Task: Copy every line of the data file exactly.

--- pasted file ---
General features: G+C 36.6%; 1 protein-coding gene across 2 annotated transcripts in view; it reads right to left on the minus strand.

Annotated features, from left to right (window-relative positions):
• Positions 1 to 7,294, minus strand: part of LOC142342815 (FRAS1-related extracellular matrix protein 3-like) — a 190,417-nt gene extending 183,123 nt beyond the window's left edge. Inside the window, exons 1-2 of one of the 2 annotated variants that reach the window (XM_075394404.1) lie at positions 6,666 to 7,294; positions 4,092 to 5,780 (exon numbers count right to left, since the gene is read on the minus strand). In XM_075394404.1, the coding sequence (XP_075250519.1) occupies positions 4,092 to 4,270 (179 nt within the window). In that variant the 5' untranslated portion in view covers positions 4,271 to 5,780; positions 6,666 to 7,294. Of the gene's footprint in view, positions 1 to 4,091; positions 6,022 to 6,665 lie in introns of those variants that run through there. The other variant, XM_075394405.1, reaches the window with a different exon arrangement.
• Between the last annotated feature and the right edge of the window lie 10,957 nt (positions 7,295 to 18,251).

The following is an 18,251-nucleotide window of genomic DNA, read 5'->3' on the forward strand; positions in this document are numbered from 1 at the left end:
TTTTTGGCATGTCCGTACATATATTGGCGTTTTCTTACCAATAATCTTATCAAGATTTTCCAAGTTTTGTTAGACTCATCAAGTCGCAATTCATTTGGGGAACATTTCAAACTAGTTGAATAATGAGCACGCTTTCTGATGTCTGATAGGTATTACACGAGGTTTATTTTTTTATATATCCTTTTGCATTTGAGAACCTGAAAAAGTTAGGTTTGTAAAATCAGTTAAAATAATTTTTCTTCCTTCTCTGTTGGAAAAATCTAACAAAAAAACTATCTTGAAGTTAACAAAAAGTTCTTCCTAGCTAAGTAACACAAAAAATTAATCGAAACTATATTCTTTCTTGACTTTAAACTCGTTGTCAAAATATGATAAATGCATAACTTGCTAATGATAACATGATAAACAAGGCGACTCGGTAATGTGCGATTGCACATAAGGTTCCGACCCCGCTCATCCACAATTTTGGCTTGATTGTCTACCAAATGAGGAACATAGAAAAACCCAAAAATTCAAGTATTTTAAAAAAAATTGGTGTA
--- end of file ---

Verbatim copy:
General features: G+C 36.6%; 1 protein-coding gene across 2 annotated transcripts in view; it reads right to left on the minus strand.

Annotated features, from left to right (window-relative positions):
• Positions 1 to 7,294, minus strand: part of LOC142342815 (FRAS1-related extracellular matrix protein 3-like) — a 190,417-nt gene extending 183,123 nt beyond the window's left edge. Inside the window, exons 1-2 of one of the 2 annotated variants that reach the window (XM_075394404.1) lie at positions 6,666 to 7,294; positions 4,092 to 5,780 (exon numbers count right to left, since the gene is read on the minus strand). In XM_075394404.1, the coding sequence (XP_075250519.1) occupies positions 4,092 to 4,270 (179 nt within the window). In that variant the 5' untranslated portion in view covers positions 4,271 to 5,780; positions 6,666 to 7,294. Of the gene's footprint in view, positions 1 to 4,091; positions 6,022 to 6,665 lie in introns of those variants that run through there. The other variant, XM_075394405.1, reaches the window with a different exon arrangement.
• Between the last annotated feature and the right edge of the window lie 10,957 nt (positions 7,295 to 18,251).

The following is an 18,251-nucleotide window of genomic DNA, read 5'->3' on the forward strand; positions in this document are numbered from 1 at the left end:
TTTTTGGCATGTCCGTACATATATTGGCGTTTTCTTACCAATAATCTTATCAAGATTTTCCAAGTTTTGTTAGACTCATCAAGTCGCAATTCATTTGGGGAACATTTCAAACTAGTTGAATAATGAGCACGCTTTCTGATGTCTGATAGGTATTACACGAGGTTTATTTTTTTATATATCCTTTTGCATTTGAGAACCTGAAAAAGTTAGGTTTGTAAAATCAGTTAAAATAATTTTTCTTCCTTCTCTGTTGGAAAAATCTAACAAAAAAACTATCTTGAAGTTAACAAAAAGTTCTTCCTAGCTAAGTAACACAAAAAATTAATCGAAACTATATTCTTTCTTGACTTTAAACTCGTTGTCAAAATATGATAAATGCATAACTTGCTAATGATAACATGATAAACAAGGCGACTCGGTAATGTGCGATTGCACATAAGGTTCCGACCCCGCTCATCCACAATTTTGGCTTGATTGTCTACCAAATGAGGAACATAGAAAAACCCAAAAATTCAAGTATTTTAAAAAAAATTGGTGTA